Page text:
Eye and Vision (Mar 2023)

Microglia activation and neuronal alterations in retinas from COVID-19 patients: correlation with clinical parameters

  • Henar Albertos-Arranz,
  • Natalia Martínez-Gil,
  • Xavier Sánchez-Sáez,
  • Agustina Noailles,
  • Clara Monferrer Adsuara,
  • Lidia Remolí Sargues,
  • Juan J. Pérez-Santonja,
  • Pedro Lax,
  • Ramón Calvo Andrés,
  • Nicolás Cuenca

Journal volume & issue
Vol. 10, no. 1
pp. 1 – 18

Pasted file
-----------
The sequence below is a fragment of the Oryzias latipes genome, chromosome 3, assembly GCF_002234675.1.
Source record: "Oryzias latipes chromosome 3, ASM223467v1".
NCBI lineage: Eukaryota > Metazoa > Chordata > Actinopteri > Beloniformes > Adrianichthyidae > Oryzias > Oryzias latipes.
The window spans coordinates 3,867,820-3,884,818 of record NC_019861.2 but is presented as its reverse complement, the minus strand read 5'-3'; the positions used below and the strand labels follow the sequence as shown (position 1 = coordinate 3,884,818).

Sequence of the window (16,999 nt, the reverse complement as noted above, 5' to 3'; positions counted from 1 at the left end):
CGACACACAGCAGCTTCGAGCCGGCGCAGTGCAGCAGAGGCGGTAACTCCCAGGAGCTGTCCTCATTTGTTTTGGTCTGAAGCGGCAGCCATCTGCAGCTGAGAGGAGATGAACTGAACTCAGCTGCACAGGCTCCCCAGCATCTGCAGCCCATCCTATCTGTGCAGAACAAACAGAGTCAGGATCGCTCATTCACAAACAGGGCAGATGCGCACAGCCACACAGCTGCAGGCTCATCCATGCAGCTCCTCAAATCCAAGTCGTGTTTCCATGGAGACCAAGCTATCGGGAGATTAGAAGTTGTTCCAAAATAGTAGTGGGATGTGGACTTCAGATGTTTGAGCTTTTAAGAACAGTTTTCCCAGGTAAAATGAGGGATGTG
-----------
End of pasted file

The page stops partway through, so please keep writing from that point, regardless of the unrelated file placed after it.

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Abstract Background Different ocular alterations have been described in patients with coronavirus disease 2019 (COVID-19). Our aim was to determine whether COVID-19 affected retinal cells and establish correlations with clinical parameters. Methods Retinal sections and flat-mount retinas from human donors with COVID-19 (n = 16) and controls (n = 15) were immunostained. The location of angiotensin-converting enzyme 2 (ACE2) and the morphology of microglial cells, Müller cells, astrocytes, and photoreceptors were analyzed by confocal microscopy. Microglial quantification and the area occupied by them were measured. Correlations among retinal and clinical parameters were calculated. Results ACE2 was mainly located in the Müller cells, outer segment of cones and retinal pigment epithelium. Cell bodies of Müller cells in COVID-19 group showed greater staining of ACE2 and cellular retinaldehyde-binding protein (CRALBP). The 81.3% of COVID-19 patients presented disorganization of honeycomb-like pattern formed by Müller cells. Gliosis was detected in 56.3% of COVID-19 patients compared to controls (40%) as well as epiretinal membranes (ERMs) or astrocytes protruding (50%). Activated or ameboid-shape microglia was the main sign in the COVID-19 group (93.8%). Microglial migration towards the vessels was greater in the COVID-19 retinas (P < 0.05) and the area occupied by microglia was also reduced (P < 0.01) compared to control group. Cone degeneration was more severe in the COVID-19 group. Duration of the disease, age and respiratory failure were the most relevant clinical data in relation with retinal degeneration. Conclusions The retinas of patients with COVID-19 exhibit glial activation and neuronal alterations, mostly related to the inflammation, hypoxic conditions, and age.